CHICAGO -- Fortunately for the Chicago Cubs, the best moments of 2014 extend beyond the regular season as the final three months of the calendar year brought as much excitement as anything that happened on the diamond.
That's not to say there weren't some bright spots on the field, but just like last year, some of those great moments occurred in the minor leagues.
Maybe the best sign that the Cubs are moving in the right direction is the fact that it was a little harder to find the worst moments compared to a season ago, even though the team finished in last place again.
5. Kris Bryant wins minor league player of the year: This was essentially Javier Baez's spot in "best moments" last year, but Bryant outdid him with a monster season at both Double-A and Triple-A. He combined to hit .325 with 43 home runs and 110 RBIs to go along with a .438 on-base percentage. The Cubs believe his learning curve in the majors might not be as steep as others considering his maturity brought on from attending college, a hands-on dad with a hitting background and Bryant's ability to understand his swing better than most young players. It would not be a shock if Bryant won Rookie of the Year in 2015, even if he doesn't start the season in the majors.
4. Jeff Samardzija-Jason Hammel trade: As lopsided as it may have seemed to the casual fan --two stud major-league pitchers traded to the Oakland Athletics for a top prospect and two others -- the Cubs made out like bandits. It's simply not easy to acquire top prospects these days, but not only did the Cubs re-sign Hammel after the season, Samardzija lasted a half-year in Oakland and is more than likely headed to free agency next winter anyway. That's probably what would have happened if he stayed with the Cubs. And all you need know about shortstop prospect Addison Russell is at least one publication -- Baseball Prospectus -- has him ranked ahead of Bryant. Plus, the Cubs could still re-acquire Samardzija via free agency after 2015, which could make the original trade one of the best in decades.
3. Pitchers Jake Arrieta and Kyle Hendricks emerge: Even if they don't live up to what they did in 2014, it doesn't take away from their success last season. But don't bet against either one of them. Arrieta has always been known as a pitcher with great stuff and it all came together for him as he flirted with no-hitters and perfect games seemingly every start after missing the first month because of a sore shoulder. His strikeout-to-walk ratio went from a pedestrian 1.46 in 2013 to a whopping 4.07 in 2014. That was by far the best in his career and the increase was the second best -- behind Phil Hughes -- among all starters from one year to the next, according to ESPN Stats and Information. And his walks per nine innings (2.4) was at its lowest. Hendricks used his know-how combined with his changeup to confuse hitters enough to produce a 2.46 ERA in 13 starts. The Cubs rightly thought Hendricks could be even better in the majors than the minors due to the mass of information they have on opponents compared to the lower levels. He's that good of a student. If neither player breaks out in 2014, the Cubs would really have holes to fill in their starting staff this offseason.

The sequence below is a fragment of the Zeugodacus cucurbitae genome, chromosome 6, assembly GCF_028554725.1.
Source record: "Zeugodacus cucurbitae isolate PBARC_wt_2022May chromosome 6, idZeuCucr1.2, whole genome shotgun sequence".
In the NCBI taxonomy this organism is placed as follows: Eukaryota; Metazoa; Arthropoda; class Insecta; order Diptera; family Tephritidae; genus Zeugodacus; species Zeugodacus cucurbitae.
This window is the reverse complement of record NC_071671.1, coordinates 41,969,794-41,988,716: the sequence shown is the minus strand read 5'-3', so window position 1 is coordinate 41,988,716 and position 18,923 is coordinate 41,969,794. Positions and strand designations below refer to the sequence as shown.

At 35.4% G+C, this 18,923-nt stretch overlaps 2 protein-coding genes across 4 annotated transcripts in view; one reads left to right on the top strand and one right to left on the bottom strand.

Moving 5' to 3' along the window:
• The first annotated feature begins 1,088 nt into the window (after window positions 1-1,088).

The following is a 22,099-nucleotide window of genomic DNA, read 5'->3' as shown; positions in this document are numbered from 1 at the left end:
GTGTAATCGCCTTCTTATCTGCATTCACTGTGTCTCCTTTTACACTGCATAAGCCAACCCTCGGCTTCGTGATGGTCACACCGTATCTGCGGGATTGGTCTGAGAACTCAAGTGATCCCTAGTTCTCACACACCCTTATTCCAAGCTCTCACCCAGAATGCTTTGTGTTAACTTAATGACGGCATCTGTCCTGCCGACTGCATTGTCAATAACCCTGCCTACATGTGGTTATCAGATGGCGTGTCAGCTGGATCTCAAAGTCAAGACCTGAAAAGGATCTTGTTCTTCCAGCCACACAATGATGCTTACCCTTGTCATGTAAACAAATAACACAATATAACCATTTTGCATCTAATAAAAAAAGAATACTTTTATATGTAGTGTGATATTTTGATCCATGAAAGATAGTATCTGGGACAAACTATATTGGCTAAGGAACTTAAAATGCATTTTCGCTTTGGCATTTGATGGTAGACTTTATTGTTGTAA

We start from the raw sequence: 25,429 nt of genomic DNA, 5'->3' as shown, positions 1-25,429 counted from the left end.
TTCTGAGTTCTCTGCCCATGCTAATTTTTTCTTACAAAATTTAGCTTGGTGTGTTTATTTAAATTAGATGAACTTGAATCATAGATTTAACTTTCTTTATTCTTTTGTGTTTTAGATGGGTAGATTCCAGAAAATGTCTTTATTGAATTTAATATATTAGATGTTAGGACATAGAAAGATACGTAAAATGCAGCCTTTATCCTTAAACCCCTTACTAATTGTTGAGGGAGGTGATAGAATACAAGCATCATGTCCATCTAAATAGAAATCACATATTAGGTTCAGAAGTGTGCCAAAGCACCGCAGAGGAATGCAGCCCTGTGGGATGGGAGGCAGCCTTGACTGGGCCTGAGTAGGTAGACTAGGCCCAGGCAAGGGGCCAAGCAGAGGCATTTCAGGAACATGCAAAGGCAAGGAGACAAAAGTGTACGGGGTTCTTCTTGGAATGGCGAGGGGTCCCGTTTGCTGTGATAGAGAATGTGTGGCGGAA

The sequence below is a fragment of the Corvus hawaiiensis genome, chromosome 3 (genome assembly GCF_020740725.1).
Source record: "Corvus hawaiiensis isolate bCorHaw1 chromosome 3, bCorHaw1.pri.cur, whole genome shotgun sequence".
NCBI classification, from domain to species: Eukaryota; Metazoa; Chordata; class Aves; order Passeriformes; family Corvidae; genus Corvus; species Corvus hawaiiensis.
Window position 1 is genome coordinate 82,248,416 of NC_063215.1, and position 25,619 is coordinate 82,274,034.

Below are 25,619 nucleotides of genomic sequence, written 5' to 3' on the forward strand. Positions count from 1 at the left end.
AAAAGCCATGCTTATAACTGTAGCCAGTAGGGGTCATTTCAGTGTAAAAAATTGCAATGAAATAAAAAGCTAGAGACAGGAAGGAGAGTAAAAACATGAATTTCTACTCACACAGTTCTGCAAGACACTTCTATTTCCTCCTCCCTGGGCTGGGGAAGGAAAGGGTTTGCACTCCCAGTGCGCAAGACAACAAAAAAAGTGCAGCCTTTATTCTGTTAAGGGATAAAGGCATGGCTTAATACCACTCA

2. Starlin Castro and Anthony Rizzo rebound: It was no sure-thing that both Castro and Rizzo would move their offensive games in the right direction after issues at the plate in 2013. Looking back, maybe there should have been fewer doubts. After all, Castro had already made two All-Star teams and had only one down season in his first four after breaking into baseball at 20. Rizzo's 2013 wasn't that bad as only his batting average suffered in his first full year in the majors. Both made adjustments. Castro went back to being himself after tinkering too much at the behest of his employers. Rizzo's work against left-handed pitching was a joy to watch. He hit .300 against lefties with eight home runs, and Castro amassed a career-high 14 home runs and a .292 batting average, though he missed the final weeks because of an ankle injury. Both were selected for the All-Star team.
1. Jon Lester signs: OK, we all know in about four to five years (or sooner), we may say this contract is awful and now the Cubs are stuck with a $20 million pitcher who isn't performing. It's what usually happens with these deals. That's when Lester might appear in the "worst moments" section. But for now his signing is both helpful to the Cubs on the field and to ownership off of it. No longer can the Cubs be called cheap. Combined with the signing of manager Joe Maddon, pitcher Jason Hammel, catcher David Ross and trading for catcher Miguel Montero -- while still paying former manager Rick Renteria -- the Cubs committed about $245 million this winter. A message has been sent: The Cubs are relevant again. Going up and coming out on top against the World Series champion San Francisco Giants, along with Lester's old team, the Boston Red Sox, for his services is further proof the Cubs' front office has the right message and money to attract good players.